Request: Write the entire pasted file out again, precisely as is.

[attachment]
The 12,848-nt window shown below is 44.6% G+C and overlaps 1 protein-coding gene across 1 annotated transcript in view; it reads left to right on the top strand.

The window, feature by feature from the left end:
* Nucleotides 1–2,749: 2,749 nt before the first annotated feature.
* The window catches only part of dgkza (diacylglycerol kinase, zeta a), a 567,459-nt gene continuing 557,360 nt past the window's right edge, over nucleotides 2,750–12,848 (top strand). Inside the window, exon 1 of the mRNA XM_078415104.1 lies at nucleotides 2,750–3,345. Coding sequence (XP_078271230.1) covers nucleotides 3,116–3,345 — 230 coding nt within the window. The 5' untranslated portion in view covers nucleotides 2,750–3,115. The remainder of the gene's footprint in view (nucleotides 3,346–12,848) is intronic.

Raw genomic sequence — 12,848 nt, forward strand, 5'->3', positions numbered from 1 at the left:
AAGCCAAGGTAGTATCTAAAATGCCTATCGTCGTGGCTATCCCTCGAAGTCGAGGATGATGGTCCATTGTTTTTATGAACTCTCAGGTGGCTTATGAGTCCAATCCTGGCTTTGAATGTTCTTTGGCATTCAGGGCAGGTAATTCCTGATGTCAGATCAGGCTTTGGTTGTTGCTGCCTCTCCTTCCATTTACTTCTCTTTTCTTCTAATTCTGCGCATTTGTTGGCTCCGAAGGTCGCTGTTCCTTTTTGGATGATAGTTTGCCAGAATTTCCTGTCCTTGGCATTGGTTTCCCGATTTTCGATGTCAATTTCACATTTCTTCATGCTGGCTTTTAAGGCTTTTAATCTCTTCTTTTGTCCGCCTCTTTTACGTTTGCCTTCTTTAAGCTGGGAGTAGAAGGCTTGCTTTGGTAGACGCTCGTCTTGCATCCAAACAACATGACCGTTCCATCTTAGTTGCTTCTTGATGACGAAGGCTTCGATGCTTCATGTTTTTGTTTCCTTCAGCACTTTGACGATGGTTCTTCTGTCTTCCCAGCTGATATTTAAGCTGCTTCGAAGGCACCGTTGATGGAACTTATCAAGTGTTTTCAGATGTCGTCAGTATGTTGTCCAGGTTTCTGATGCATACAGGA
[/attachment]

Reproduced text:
The 12,848-nt window shown below is 44.6% G+C and overlaps 1 protein-coding gene across 1 annotated transcript in view; it reads left to right on the top strand.

The window, feature by feature from the left end:
* Nucleotides 1–2,749: 2,749 nt before the first annotated feature.
* The window catches only part of dgkza (diacylglycerol kinase, zeta a), a 567,459-nt gene continuing 557,360 nt past the window's right edge, over nucleotides 2,750–12,848 (top strand). Inside the window, exon 1 of the mRNA XM_078415104.1 lies at nucleotides 2,750–3,345. Coding sequence (XP_078271230.1) covers nucleotides 3,116–3,345 — 230 coding nt within the window. The 5' untranslated portion in view covers nucleotides 2,750–3,115. The remainder of the gene's footprint in view (nucleotides 3,346–12,848) is intronic.

Raw genomic sequence — 12,848 nt, forward strand, 5'->3', positions numbered from 1 at the left:
AAGCCAAGGTAGTATCTAAAATGCCTATCGTCGTGGCTATCCCTCGAAGTCGAGGATGATGGTCCATTGTTTTTATGAACTCTCAGGTGGCTTATGAGTCCAATCCTGGCTTTGAATGTTCTTTGGCATTCAGGGCAGGTAATTCCTGATGTCAGATCAGGCTTTGGTTGTTGCTGCCTCTCCTTCCATTTACTTCTCTTTTCTTCTAATTCTGCGCATTTGTTGGCTCCGAAGGTCGCTGTTCCTTTTTGGATGATAGTTTGCCAGAATTTCCTGTCCTTGGCATTGGTTTCCCGATTTTCGATGTCAATTTCACATTTCTTCATGCTGGCTTTTAAGGCTTTTAATCTCTTCTTTTGTCCGCCTCTTTTACGTTTGCCTTCTTTAAGCTGGGAGTAGAAGGCTTGCTTTGGTAGACGCTCGTCTTGCATCCAAACAACATGACCGTTCCATCTTAGTTGCTTCTTGATGACGAAGGCTTCGATGCTTCATGTTTTTGTTTCCTTCAGCACTTTGACGATGGTTCTTCTGTCTTCCCAGCTGATATTTAAGCTGCTTCGAAGGCACCGTTGATGGAACTTATCAAGTGTTTTCAGATGTCGTCAGTATGTTGTCCAGGTTTCTGATGCATACAGGA